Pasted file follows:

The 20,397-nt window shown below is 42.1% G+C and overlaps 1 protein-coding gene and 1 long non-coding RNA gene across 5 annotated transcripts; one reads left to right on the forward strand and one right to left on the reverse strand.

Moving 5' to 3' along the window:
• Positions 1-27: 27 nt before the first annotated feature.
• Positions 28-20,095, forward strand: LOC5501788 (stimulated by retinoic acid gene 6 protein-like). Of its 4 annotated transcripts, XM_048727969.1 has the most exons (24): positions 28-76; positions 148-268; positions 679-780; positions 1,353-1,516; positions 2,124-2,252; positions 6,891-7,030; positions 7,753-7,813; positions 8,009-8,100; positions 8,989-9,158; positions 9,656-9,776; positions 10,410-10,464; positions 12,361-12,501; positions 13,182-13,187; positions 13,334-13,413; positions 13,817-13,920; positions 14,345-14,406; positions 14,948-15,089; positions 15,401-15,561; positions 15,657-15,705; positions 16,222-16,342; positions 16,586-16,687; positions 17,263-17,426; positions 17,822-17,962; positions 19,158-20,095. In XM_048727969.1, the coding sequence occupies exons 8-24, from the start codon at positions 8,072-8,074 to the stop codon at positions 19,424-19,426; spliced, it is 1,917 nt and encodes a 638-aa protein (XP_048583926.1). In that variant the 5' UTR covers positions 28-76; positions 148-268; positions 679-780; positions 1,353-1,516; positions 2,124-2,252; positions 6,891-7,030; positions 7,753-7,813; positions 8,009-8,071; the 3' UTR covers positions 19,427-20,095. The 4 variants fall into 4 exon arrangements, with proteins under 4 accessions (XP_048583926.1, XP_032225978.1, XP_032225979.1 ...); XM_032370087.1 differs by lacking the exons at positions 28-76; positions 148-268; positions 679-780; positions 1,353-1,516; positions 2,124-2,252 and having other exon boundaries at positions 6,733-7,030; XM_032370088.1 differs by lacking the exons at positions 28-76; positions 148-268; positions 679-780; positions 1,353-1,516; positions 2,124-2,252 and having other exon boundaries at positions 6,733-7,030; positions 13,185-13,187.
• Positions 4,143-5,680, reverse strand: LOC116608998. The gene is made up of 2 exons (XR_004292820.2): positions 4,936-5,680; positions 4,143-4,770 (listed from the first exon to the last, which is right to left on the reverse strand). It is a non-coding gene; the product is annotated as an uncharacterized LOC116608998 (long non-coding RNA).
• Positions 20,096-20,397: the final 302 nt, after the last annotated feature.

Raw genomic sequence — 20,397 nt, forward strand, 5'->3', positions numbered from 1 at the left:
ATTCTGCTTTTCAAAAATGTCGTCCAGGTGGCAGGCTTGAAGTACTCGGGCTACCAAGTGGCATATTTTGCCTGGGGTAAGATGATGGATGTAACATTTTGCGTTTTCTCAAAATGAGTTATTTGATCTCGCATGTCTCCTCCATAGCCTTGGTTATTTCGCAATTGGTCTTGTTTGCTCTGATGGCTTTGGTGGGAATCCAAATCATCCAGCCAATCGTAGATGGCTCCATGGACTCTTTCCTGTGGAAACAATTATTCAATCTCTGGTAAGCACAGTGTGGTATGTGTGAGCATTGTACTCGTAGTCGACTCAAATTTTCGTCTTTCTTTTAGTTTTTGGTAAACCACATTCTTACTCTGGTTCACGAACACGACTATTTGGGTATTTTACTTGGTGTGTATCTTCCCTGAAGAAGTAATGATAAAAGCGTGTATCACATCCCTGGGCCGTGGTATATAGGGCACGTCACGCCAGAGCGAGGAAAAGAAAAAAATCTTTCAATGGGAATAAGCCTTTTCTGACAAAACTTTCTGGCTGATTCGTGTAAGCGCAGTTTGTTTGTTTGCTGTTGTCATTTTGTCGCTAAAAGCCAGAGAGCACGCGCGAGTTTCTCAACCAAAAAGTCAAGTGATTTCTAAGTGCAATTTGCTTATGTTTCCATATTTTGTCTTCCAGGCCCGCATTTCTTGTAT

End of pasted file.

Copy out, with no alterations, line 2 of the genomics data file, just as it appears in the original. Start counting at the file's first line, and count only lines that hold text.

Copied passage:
Moving 5' to 3' along the window: